How Can I Tell if My Child Has Been Sexually Abused?
Although most children who have been sexually abused do not have physical symptoms, if your child complains of or has unexplained bruises, redness, bleeding, sores, or milky fluids in or around the genitals, anus or mouth, you need to bring your child to a doctor for a physical exam. If you see physical signs and suspect that your child has been sexually abused you can bring your child for a Sexual Assault Nurse Exam (SANE) at a local medical facility where they can be examined and evidence may possibly be collected as evidence. See the Specialized Therapy referral list below for more resources for finding a therapist.
Some concerning signs might be having a new “special” friend, receiving money or gifts from someone, or refusing to talk about a “secret” they are keeping with an older child or adult. People who sexually abuse children often begin a “relationship” with a child by paying special attention to them, giving them special gifts or privileges or testing the child’s willingness to keep secrets. By recognizing and taking action when you see these early signs, you may be able to prevent the sexual abuse of a child.
Children don’t always tell, even when directly asked.
This can be very hard for parents to understand. Studies have shown that the vast majority of children who have been sexually abused never tell an adult about the abuse until they are adults themselves. There are lots of reasons why children don’t tell. They may not recognize what happened as abuse. They may feel that it is their fault. They may have been told they will get in trouble or someone will be hurt if they tell. They may be embarrassed or feel guilty. They may think that what happened is “normal” or happens to everyone. If they are very young, they may not have the words to tell.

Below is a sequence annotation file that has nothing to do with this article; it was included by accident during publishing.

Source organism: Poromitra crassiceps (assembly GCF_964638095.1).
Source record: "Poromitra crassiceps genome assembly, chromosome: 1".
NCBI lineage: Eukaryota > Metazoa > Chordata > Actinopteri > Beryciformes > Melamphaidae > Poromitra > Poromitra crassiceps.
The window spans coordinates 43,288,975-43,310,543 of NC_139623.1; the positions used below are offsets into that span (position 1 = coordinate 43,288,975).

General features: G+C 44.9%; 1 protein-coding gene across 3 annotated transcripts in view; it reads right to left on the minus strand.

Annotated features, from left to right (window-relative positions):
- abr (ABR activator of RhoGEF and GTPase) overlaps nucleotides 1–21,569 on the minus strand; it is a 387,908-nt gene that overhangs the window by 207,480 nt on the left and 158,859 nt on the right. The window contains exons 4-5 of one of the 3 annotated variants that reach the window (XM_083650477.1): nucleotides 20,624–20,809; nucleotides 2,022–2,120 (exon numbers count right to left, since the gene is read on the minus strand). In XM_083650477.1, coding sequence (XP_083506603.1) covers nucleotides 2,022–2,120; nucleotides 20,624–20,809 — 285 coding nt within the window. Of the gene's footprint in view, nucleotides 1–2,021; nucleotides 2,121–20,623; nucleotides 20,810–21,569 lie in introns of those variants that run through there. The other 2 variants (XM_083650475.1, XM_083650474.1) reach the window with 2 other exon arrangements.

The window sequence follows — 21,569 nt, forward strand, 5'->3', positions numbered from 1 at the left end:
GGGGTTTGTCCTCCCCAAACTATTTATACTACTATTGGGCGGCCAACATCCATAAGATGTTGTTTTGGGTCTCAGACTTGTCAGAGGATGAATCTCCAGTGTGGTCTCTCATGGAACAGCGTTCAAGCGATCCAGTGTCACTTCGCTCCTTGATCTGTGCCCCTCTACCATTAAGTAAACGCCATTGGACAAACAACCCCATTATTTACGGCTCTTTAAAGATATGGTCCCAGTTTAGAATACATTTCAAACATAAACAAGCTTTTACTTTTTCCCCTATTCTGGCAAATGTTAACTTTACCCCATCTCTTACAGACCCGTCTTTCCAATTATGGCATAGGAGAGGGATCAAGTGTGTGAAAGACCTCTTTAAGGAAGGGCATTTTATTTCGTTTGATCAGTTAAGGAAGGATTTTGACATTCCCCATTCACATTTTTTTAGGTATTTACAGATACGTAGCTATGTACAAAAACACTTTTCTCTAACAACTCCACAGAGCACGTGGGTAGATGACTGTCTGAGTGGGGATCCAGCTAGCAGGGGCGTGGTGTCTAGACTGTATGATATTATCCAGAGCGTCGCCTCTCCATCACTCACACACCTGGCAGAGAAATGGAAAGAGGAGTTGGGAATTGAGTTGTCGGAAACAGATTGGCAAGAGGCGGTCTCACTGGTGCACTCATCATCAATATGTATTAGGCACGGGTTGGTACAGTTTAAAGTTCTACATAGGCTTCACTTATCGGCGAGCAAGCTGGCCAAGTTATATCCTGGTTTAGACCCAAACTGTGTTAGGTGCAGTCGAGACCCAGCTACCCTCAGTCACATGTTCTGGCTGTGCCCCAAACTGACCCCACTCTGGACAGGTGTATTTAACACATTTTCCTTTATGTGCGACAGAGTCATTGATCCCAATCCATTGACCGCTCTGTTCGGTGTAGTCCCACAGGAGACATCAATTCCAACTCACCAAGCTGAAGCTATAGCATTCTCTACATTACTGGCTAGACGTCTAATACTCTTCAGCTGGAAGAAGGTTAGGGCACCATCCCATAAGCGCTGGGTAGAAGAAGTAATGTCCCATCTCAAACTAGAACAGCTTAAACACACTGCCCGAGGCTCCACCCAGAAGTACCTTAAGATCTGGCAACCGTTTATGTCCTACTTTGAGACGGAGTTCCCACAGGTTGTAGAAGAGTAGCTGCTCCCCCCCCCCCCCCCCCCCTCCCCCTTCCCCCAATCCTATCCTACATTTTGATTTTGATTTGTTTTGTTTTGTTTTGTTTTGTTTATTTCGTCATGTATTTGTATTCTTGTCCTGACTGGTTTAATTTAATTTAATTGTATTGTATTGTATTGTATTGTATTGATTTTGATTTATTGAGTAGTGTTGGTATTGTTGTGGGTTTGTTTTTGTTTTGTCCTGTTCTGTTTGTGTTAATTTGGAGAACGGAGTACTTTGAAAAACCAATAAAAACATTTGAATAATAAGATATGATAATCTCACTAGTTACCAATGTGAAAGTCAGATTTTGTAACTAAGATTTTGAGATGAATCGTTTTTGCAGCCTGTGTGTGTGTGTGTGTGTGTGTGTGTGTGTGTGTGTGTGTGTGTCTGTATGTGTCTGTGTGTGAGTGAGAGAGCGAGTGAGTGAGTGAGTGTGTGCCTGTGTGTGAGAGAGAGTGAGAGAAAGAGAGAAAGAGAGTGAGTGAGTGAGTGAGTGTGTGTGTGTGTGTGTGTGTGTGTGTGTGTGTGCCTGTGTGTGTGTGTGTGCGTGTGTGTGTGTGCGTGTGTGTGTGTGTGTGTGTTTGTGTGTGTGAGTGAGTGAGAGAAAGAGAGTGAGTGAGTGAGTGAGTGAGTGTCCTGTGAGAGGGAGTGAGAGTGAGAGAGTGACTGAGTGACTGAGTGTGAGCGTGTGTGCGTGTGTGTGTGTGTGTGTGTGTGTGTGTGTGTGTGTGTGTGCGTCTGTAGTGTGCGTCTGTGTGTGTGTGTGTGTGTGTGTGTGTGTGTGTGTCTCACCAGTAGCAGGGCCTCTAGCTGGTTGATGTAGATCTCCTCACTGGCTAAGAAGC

Sometimes children “tell” through their behavior.
If a child or youth is intentionally harming themselves through cutting, burning, using drugs or alcohol, running away or being promiscuous, you need professional help, regardless of whether this behavior stemmed from being sexually abused. If your child’s writing, drawings, play or dreams include sexual or frightening images or if your child is engaging in adult-like sexual behaviors with toys, objects or other children, you should seek professional help. If you are worried about any behaviors in your child it is a good idea to seek professional help. Call the Helpline for a referral to someone knowledgeable about children and sexual abuse.
Signs of stress
Some signs are more subtle and can be caused by other factors or changes in a child’s life. If your child is having behaviors more appropriate for a younger child (for example sucking their thumb after they had stopped), is having nightmares, sleep problems, extreme fears, sudden or unexplained personality changes, stomach aches, etc. these can be signs of sexual abuse but also can be signs of other stresses in a child’s life. Because early intervention can be an important part of prevention, we encourage you to seek help and support early by consulting a professional.